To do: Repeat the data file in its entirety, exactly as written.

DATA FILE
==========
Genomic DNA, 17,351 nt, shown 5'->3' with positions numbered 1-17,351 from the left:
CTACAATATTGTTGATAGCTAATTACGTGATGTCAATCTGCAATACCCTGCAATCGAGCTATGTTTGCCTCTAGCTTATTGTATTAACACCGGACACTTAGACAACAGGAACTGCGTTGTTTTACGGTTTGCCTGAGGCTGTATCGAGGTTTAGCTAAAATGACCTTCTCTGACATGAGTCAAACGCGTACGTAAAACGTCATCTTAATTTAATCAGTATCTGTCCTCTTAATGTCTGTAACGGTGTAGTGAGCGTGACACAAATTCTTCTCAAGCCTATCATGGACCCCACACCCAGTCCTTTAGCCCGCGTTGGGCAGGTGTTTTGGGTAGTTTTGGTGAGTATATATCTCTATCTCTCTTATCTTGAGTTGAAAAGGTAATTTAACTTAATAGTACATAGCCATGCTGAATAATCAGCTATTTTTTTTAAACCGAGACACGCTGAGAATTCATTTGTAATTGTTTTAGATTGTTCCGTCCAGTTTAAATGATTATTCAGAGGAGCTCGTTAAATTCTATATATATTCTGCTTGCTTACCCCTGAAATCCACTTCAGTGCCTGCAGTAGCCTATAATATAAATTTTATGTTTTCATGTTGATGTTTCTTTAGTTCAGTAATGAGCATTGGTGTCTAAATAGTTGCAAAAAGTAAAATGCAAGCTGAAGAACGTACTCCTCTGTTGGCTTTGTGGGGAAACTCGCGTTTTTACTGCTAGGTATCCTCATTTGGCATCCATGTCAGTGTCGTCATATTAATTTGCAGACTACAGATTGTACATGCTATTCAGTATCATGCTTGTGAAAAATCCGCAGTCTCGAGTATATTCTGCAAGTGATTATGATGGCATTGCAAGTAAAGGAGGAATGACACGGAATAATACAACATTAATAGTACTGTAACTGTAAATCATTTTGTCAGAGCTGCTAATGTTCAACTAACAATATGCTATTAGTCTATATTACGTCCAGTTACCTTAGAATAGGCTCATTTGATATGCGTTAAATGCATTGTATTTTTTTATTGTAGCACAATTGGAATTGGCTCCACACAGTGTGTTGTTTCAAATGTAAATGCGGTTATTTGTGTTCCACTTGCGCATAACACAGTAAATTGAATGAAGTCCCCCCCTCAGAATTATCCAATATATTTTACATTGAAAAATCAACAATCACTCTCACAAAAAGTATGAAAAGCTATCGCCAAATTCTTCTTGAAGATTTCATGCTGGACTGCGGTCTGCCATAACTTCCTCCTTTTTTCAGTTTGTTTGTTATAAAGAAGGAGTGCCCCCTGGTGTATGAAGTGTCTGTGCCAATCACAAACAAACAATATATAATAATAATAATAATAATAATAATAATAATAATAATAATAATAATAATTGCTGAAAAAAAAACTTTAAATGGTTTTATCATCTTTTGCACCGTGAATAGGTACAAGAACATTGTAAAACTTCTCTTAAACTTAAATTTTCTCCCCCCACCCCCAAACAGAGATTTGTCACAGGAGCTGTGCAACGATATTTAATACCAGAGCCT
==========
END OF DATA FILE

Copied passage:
Genomic DNA, 17,351 nt, shown 5'->3' with positions numbered 1-17,351 from the left:
CTACAATATTGTTGATAGCTAATTACGTGATGTCAATCTGCAATACCCTGCAATCGAGCTATGTTTGCCTCTAGCTTATTGTATTAACACCGGACACTTAGACAACAGGAACTGCGTTGTTTTACGGTTTGCCTGAGGCTGTATCGAGGTTTAGCTAAAATGACCTTCTCTGACATGAGTCAAACGCGTACGTAAAACGTCATCTTAATTTAATCAGTATCTGTCCTCTTAATGTCTGTAACGGTGTAGTGAGCGTGACACAAATTCTTCTCAAGCCTATCATGGACCCCACACCCAGTCCTTTAGCCCGCGTTGGGCAGGTGTTTTGGGTAGTTTTGGTGAGTATATATCTCTATCTCTCTTATCTTGAGTTGAAAAGGTAATTTAACTTAATAGTACATAGCCATGCTGAATAATCAGCTATTTTTTTTAAACCGAGACACGCTGAGAATTCATTTGTAATTGTTTTAGATTGTTCCGTCCAGTTTAAATGATTATTCAGAGGAGCTCGTTAAATTCTATATATATTCTGCTTGCTTACCCCTGAAATCCACTTCAGTGCCTGCAGTAGCCTATAATATAAATTTTATGTTTTCATGTTGATGTTTCTTTAGTTCAGTAATGAGCATTGGTGTCTAAATAGTTGCAAAAAGTAAAATGCAAGCTGAAGAACGTACTCCTCTGTTGGCTTTGTGGGGAAACTCGCGTTTTTACTGCTAGGTATCCTCATTTGGCATCCATGTCAGTGTCGTCATATTAATTTGCAGACTACAGATTGTACATGCTATTCAGTATCATGCTTGTGAAAAATCCGCAGTCTCGAGTATATTCTGCAAGTGATTATGATGGCATTGCAAGTAAAGGAGGAATGACACGGAATAATACAACATTAATAGTACTGTAACTGTAAATCATTTTGTCAGAGCTGCTAATGTTCAACTAACAATATGCTATTAGTCTATATTACGTCCAGTTACCTTAGAATAGGCTCATTTGATATGCGTTAAATGCATTGTATTTTTTTATTGTAGCACAATTGGAATTGGCTCCACACAGTGTGTTGTTTCAAATGTAAATGCGGTTATTTGTGTTCCACTTGCGCATAACACAGTAAATTGAATGAAGTCCCCCCCTCAGAATTATCCAATATATTTTACATTGAAAAATCAACAATCACTCTCACAAAAAGTATGAAAAGCTATCGCCAAATTCTTCTTGAAGATTTCATGCTGGACTGCGGTCTGCCATAACTTCCTCCTTTTTTCAGTTTGTTTGTTATAAAGAAGGAGTGCCCCCTGGTGTATGAAGTGTCTGTGCCAATCACAAACAAACAATATATAATAATAATAATAATAATAATAATAATAATAATAATAATAATAATAATTGCTGAAAAAAAAACTTTAAATGGTTTTATCATCTTTTGCACCGTGAATAGGTACAAGAACATTGTAAAACTTCTCTTAAACTTAAATTTTCTCCCCCCACCCCCAAACAGAGATTTGTCACAGGAGCTGTGCAACGATATTTAATACCAGAGCCT